‘We cannot do anything to stop them coming back’, Fayza Abdi, co-president of the Legislative Council of Kobani, tells me. We talk at a conference on the rebuilding of Kobani, after in January the YPG, YPJ, the peshmerga and US bombs kicked ISIS’ butt and chased them out of the canton. ‘We tell Kobani citizens who want to return home to wait, but what can we do if they don’t listen?’
The only thing the administration of Kobani can do is to plead with Turkey to open a customs gate at the border, so not only people, but also materials can pass through. But Turkey doesn’t listen to Kobani’s pleas. What this implies really disturbs me.
How many citizens of Kobani have now returned to the liberated but destroyed city and surrounding villages is unclear. Not everybody who returns stays. Some return to Turkey when they see normal life is not reasonably possible yet, or when they find their house fully destroyed. Some people may ‘return’ several times through Mürsitpinar border gate, going back and forth between Turkey and Kobani (and coming back to Turkey often via illegal ways). There are no statistics.
At the conference, held in Diyarbakir, there were statistics presented about the state of Kobani. The ‘loss assessment’ was thoroughly drawn up by the Diyarbakir branch of the Chamber of Engineers and Architects (TMMOB). To pick out a few of the figures: residential neighbourhoods are destroyed sometimes for 50% and sometimes for even a staggering 98%, about half of all the houses are flattened and the other half are standing but badly damaged. Of 46 public buildings 30 are damaged but reparable and 16 are beyond repair, 80% of tractors used for agriculture are destroyed, most of the 1 million fruit trees are damaged and all 370,000 chickens are dead. All four hospitals are unusable, and in their place there is one small clinic that hardly has any materials to help patients.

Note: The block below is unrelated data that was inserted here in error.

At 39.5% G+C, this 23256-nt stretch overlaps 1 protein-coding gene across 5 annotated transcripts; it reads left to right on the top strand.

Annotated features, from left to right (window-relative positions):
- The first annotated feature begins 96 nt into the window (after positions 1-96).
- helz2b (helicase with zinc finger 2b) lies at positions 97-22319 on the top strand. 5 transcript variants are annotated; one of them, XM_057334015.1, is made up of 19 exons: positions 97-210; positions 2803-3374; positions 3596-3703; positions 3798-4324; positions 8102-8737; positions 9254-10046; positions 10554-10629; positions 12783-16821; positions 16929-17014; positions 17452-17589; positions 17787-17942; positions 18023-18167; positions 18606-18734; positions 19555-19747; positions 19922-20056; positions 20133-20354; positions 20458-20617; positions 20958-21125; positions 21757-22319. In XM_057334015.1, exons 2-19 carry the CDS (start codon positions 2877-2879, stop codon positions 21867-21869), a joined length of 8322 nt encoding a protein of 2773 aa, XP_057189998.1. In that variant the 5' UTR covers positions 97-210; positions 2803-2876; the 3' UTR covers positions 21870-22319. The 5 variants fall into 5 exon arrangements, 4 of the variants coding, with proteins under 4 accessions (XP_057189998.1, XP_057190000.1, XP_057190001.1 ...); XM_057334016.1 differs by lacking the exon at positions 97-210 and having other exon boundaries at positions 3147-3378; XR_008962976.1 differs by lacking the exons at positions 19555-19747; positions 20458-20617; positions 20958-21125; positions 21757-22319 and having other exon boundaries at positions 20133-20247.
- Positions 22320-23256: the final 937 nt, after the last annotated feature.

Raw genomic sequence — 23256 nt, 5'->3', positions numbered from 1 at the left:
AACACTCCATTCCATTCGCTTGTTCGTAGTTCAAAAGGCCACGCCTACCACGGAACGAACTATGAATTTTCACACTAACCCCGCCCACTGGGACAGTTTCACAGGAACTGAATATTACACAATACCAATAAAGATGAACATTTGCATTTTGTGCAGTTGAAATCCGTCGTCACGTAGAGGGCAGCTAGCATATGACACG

Not very responsible
That’s what returnees go back to. And there are other physical consequences of the war not even mentioned yet: land mines that ISIS left in houses (which have already killed and wounded several citizens), rotting and disease-spreading corpses that have not all been found and cleaned up yet, a destroyed sewer system and a lack of clean water, both posing health threats.
You could say it is not very responsible of citizens to go back to Kobani while the city is still in this dire situation, but that wouldn’t be very helpful. The fact is, people are returning. Turkey allows Kobani citizens to pass through Mürsitpinar, and people with certain professions (like doctors, for a maximum three days) or from associations (like the architects from the TMMOB, and lawyers from the Bar Association), and politicians, but that’s it. Journalists are not allowed in, by the way, so unless I cross the border illegally (which I won’t), there is no way to check out the situation myself.
But items that Turkey does not allow in, to mention a few, are construction materials, hospital needs, land mine detection and destruction teams, agricultural machinery, or, in short, everything that would improve people’s lives, make life in Kobani healthier or directly protect lives. Can you picture it? Anybody who wants to return is permitted by Turkey to pass, but after that, they have to take care of themselves without any help from abroad allowed to reach them.
A single brick
Meanwhile, the conference was bursting with energy, with the will to start rebuilding the city and surrounding villages (which have not all been liberated yet) and was bustling with ideas to make the city sustainable and ecological, in line with the Social Contract of Rojava, of which Kobani is a part.
I asked Sinam Mohamad, the representative in Europe of all three Rojava cantons, how it feels to draw up plans for Kobani’s future, knowing that Turkey won’t let through a single brick, a single operating table, a single mine detection expert, a single tractor. She said: ‘It is sad of course, but at the same time, making solid plans for Kobani is crucial, especially now that the border is closed for anyone but citizens. With these plans, drawn up by experts and decided upon in a democratic way, we can try to convince the international community to pressure Turkey to allow materials in, to open a customs border gate.’
After visiting Kobani at the end of January, after talking to many refugees who do want to return, after visiting this conference and hearing all the time about the border problem, I wonder: what is Turkey trying to do? Suffocate, destroy life in Kobani once again?